Thursday, October 7, 2021

A couple of thoughts about the recent UEFI bootkit discoveries

So, anyway, you've probably noticed that two "new" UEFI bootkits were announced in the last couple of weeks. One is ESPector (so named by our friends at ESET), and the other is FinSpy.

ESPector has roots that go back to 2014-ish, but the main difference here is that they've found a way to bypass signature checking, and to gain persistence in the system partition... not quite in the firmware, but a separate partition on disk that is not easy to look at.

Whenever I see something like that, I think, "Wait ... if this gang has found a way to bypass signature checking, how do we know that this is the only version of the bootkit?" After all, they've had six or seven years to work on this.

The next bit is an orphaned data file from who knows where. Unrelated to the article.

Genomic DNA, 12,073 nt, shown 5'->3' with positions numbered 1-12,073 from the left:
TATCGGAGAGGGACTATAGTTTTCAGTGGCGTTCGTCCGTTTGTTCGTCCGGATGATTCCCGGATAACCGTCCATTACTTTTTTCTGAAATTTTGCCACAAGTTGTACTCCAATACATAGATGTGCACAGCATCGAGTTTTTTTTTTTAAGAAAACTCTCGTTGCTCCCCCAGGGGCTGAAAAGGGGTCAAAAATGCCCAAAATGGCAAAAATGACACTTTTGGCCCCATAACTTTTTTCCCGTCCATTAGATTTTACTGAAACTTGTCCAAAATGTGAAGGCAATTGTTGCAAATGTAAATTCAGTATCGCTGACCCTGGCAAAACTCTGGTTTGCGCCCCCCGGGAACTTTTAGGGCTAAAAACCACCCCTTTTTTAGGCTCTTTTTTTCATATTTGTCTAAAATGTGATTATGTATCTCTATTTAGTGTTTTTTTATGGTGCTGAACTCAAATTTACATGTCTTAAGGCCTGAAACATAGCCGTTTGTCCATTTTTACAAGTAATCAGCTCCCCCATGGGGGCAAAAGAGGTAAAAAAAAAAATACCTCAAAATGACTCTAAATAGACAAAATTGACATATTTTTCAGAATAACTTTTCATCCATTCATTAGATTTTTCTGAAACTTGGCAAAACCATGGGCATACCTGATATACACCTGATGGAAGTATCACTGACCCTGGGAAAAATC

The answer to this question, of course, is that we don't know. Not many people/products look at the system partition.

FinSpy is interesting from another angle.

FinSpy was originally developed by the Hacking Team, which was dox'd in 2016. Among the documents leaked was the source code to their VectorEdk UEFI rootkit (the product known as FinSpy). The Hacking Team's business model was to sell their product to law enforcement, and governmenrt bodies, ala NSO with Pegasus. This doxing effectively killed the Hack Team business, but it has now resurfaced, with a new, and improved, FinSpy, which was what the guys at Kaspersky found.

Now, that's all very well, but the thing that concerns me is that the source code to VectorEdk/FinSpy is still freely available for download on GitHub.

Does anyone really believe that this single company/group will be the only one to have developed new versions of this rootkit?

If anyone does believe that, I would like to sell you some ocean front property in Arizona. It's very cheap, and a bargain. ;)

Heads up, folks. Something evil, this way comes.

Please pay attention to your firmware.